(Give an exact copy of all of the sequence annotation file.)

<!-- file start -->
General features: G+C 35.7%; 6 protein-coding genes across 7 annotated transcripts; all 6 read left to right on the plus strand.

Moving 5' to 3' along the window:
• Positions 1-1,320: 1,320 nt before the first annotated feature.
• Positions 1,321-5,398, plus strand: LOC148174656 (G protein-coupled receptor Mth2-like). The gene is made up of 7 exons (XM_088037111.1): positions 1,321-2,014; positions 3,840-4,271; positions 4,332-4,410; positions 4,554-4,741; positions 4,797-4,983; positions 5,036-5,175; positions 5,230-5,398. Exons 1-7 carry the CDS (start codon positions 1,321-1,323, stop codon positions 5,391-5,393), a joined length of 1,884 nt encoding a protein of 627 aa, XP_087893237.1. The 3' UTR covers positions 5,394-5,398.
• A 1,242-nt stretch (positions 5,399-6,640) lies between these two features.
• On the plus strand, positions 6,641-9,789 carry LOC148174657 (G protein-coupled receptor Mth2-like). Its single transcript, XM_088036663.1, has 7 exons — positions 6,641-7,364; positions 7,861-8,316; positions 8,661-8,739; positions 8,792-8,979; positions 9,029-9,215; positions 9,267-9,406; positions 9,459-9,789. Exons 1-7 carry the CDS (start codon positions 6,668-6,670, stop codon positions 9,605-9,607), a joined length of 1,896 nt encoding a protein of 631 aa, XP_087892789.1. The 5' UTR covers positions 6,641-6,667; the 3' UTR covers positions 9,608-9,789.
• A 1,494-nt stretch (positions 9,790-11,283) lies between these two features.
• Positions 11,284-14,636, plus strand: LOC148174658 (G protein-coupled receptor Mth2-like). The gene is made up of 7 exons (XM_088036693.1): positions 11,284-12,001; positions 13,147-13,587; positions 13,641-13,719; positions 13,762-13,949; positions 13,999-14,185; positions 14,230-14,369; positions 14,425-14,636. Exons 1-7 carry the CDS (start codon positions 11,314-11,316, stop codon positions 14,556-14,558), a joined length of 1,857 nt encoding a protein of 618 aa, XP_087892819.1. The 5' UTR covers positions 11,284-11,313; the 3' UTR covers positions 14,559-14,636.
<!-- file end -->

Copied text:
General features: G+C 35.7%; 6 protein-coding genes across 7 annotated transcripts; all 6 read left to right on the plus strand.

Moving 5' to 3' along the window:
• Positions 1-1,320: 1,320 nt before the first annotated feature.
• Positions 1,321-5,398, plus strand: LOC148174656 (G protein-coupled receptor Mth2-like). The gene is made up of 7 exons (XM_088037111.1): positions 1,321-2,014; positions 3,840-4,271; positions 4,332-4,410; positions 4,554-4,741; positions 4,797-4,983; positions 5,036-5,175; positions 5,230-5,398. Exons 1-7 carry the CDS (start codon positions 1,321-1,323, stop codon positions 5,391-5,393), a joined length of 1,884 nt encoding a protein of 627 aa, XP_087893237.1. The 3' UTR covers positions 5,394-5,398.
• A 1,242-nt stretch (positions 5,399-6,640) lies between these two features.
• On the plus strand, positions 6,641-9,789 carry LOC148174657 (G protein-coupled receptor Mth2-like). Its single transcript, XM_088036663.1, has 7 exons — positions 6,641-7,364; positions 7,861-8,316; positions 8,661-8,739; positions 8,792-8,979; positions 9,029-9,215; positions 9,267-9,406; positions 9,459-9,789. Exons 1-7 carry the CDS (start codon positions 6,668-6,670, stop codon positions 9,605-9,607), a joined length of 1,896 nt encoding a protein of 631 aa, XP_087892789.1. The 5' UTR covers positions 6,641-6,667; the 3' UTR covers positions 9,608-9,789.
• A 1,494-nt stretch (positions 9,790-11,283) lies between these two features.
• Positions 11,284-14,636, plus strand: LOC148174658 (G protein-coupled receptor Mth2-like). The gene is made up of 7 exons (XM_088036693.1): positions 11,284-12,001; positions 13,147-13,587; positions 13,641-13,719; positions 13,762-13,949; positions 13,999-14,185; positions 14,230-14,369; positions 14,425-14,636. Exons 1-7 carry the CDS (start codon positions 11,314-11,316, stop codon positions 14,556-14,558), a joined length of 1,857 nt encoding a protein of 618 aa, XP_087892819.1. The 5' UTR covers positions 11,284-11,313; the 3' UTR covers positions 14,559-14,636.